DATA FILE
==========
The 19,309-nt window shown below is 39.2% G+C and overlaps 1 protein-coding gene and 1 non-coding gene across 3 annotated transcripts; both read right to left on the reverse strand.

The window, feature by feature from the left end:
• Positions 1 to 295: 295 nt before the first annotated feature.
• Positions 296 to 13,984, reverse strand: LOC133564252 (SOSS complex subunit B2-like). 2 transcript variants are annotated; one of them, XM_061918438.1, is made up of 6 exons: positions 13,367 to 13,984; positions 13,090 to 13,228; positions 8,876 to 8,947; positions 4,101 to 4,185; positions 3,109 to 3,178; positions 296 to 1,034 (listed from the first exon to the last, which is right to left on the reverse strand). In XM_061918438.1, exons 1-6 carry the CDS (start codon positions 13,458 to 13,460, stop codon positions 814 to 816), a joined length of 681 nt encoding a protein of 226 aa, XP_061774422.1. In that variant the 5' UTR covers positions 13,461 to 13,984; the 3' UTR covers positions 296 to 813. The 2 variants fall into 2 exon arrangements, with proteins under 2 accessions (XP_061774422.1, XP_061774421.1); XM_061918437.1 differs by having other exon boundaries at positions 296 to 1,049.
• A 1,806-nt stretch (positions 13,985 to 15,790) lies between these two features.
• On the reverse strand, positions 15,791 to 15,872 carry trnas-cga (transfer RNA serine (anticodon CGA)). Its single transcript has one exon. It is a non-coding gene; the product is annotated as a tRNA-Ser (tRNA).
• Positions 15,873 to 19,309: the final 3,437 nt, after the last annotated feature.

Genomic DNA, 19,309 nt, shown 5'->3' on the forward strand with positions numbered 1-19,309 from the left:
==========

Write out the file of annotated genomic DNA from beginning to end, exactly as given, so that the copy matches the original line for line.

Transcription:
The 19,309-nt window shown below is 39.2% G+C and overlaps 1 protein-coding gene and 1 non-coding gene across 3 annotated transcripts; both read right to left on the reverse strand.

The window, feature by feature from the left end:
• Positions 1 to 295: 295 nt before the first annotated feature.
• Positions 296 to 13,984, reverse strand: LOC133564252 (SOSS complex subunit B2-like). 2 transcript variants are annotated; one of them, XM_061918438.1, is made up of 6 exons: positions 13,367 to 13,984; positions 13,090 to 13,228; positions 8,876 to 8,947; positions 4,101 to 4,185; positions 3,109 to 3,178; positions 296 to 1,034 (listed from the first exon to the last, which is right to left on the reverse strand). In XM_061918438.1, exons 1-6 carry the CDS (start codon positions 13,458 to 13,460, stop codon positions 814 to 816), a joined length of 681 nt encoding a protein of 226 aa, XP_061774422.1. In that variant the 5' UTR covers positions 13,461 to 13,984; the 3' UTR covers positions 296 to 813. The 2 variants fall into 2 exon arrangements, with proteins under 2 accessions (XP_061774422.1, XP_061774421.1); XM_061918437.1 differs by having other exon boundaries at positions 296 to 1,049.
• A 1,806-nt stretch (positions 13,985 to 15,790) lies between these two features.
• On the reverse strand, positions 15,791 to 15,872 carry trnas-cga (transfer RNA serine (anticodon CGA)). Its single transcript has one exon. It is a non-coding gene; the product is annotated as a tRNA-Ser (tRNA).
• Positions 15,873 to 19,309: the final 3,437 nt, after the last annotated feature.

Genomic DNA, 19,309 nt, shown 5'->3' on the forward strand with positions numbered 1-19,309 from the left: